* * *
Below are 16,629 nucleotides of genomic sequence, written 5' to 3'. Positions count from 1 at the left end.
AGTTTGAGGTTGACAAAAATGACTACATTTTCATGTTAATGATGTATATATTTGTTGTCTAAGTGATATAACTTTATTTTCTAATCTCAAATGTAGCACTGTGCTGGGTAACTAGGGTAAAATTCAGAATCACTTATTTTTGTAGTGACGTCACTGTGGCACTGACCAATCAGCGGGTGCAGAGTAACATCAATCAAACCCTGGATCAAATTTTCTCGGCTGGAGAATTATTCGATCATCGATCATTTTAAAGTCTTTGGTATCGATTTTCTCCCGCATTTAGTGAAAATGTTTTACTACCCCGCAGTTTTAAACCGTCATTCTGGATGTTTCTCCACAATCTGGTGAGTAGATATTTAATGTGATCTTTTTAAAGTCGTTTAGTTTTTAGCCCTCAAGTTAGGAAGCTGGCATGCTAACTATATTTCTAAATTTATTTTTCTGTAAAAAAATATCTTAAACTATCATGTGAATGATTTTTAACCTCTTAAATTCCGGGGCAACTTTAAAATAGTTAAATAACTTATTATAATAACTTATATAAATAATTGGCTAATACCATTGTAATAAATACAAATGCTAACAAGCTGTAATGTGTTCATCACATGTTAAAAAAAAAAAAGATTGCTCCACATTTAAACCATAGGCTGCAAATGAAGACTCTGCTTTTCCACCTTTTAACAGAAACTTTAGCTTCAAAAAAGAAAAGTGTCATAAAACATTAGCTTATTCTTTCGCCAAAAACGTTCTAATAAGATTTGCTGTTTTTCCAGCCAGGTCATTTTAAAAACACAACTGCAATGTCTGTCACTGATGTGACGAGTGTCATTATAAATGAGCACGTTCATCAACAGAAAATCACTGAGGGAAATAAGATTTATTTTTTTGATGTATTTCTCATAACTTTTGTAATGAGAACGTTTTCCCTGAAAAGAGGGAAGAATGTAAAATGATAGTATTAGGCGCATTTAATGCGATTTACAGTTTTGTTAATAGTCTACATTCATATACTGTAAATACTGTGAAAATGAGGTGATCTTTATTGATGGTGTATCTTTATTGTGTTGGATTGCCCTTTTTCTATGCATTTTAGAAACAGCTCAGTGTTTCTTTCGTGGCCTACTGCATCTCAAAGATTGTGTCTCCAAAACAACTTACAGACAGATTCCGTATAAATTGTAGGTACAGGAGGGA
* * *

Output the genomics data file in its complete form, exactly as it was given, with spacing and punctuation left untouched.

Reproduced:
Below are 16,629 nucleotides of genomic sequence, written 5' to 3'. Positions count from 1 at the left end.
AGTTTGAGGTTGACAAAAATGACTACATTTTCATGTTAATGATGTATATATTTGTTGTCTAAGTGATATAACTTTATTTTCTAATCTCAAATGTAGCACTGTGCTGGGTAACTAGGGTAAAATTCAGAATCACTTATTTTTGTAGTGACGTCACTGTGGCACTGACCAATCAGCGGGTGCAGAGTAACATCAATCAAACCCTGGATCAAATTTTCTCGGCTGGAGAATTATTCGATCATCGATCATTTTAAAGTCTTTGGTATCGATTTTCTCCCGCATTTAGTGAAAATGTTTTACTACCCCGCAGTTTTAAACCGTCATTCTGGATGTTTCTCCACAATCTGGTGAGTAGATATTTAATGTGATCTTTTTAAAGTCGTTTAGTTTTTAGCCCTCAAGTTAGGAAGCTGGCATGCTAACTATATTTCTAAATTTATTTTTCTGTAAAAAAATATCTTAAACTATCATGTGAATGATTTTTAACCTCTTAAATTCCGGGGCAACTTTAAAATAGTTAAATAACTTATTATAATAACTTATATAAATAATTGGCTAATACCATTGTAATAAATACAAATGCTAACAAGCTGTAATGTGTTCATCACATGTTAAAAAAAAAAAAGATTGCTCCACATTTAAACCATAGGCTGCAAATGAAGACTCTGCTTTTCCACCTTTTAACAGAAACTTTAGCTTCAAAAAAGAAAAGTGTCATAAAACATTAGCTTATTCTTTCGCCAAAAACGTTCTAATAAGATTTGCTGTTTTTCCAGCCAGGTCATTTTAAAAACACAACTGCAATGTCTGTCACTGATGTGACGAGTGTCATTATAAATGAGCACGTTCATCAACAGAAAATCACTGAGGGAAATAAGATTTATTTTTTTGATGTATTTCTCATAACTTTTGTAATGAGAACGTTTTCCCTGAAAAGAGGGAAGAATGTAAAATGATAGTATTAGGCGCATTTAATGCGATTTACAGTTTTGTTAATAGTCTACATTCATATACTGTAAATACTGTGAAAATGAGGTGATCTTTATTGATGGTGTATCTTTATTGTGTTGGATTGCCCTTTTTCTATGCATTTTAGAAACAGCTCAGTGTTTCTTTCGTGGCCTACTGCATCTCAAAGATTGTGTCTCCAAAACAACTTACAGACAGATTCCGTATAAATTGTAGGTACAGGAGGGA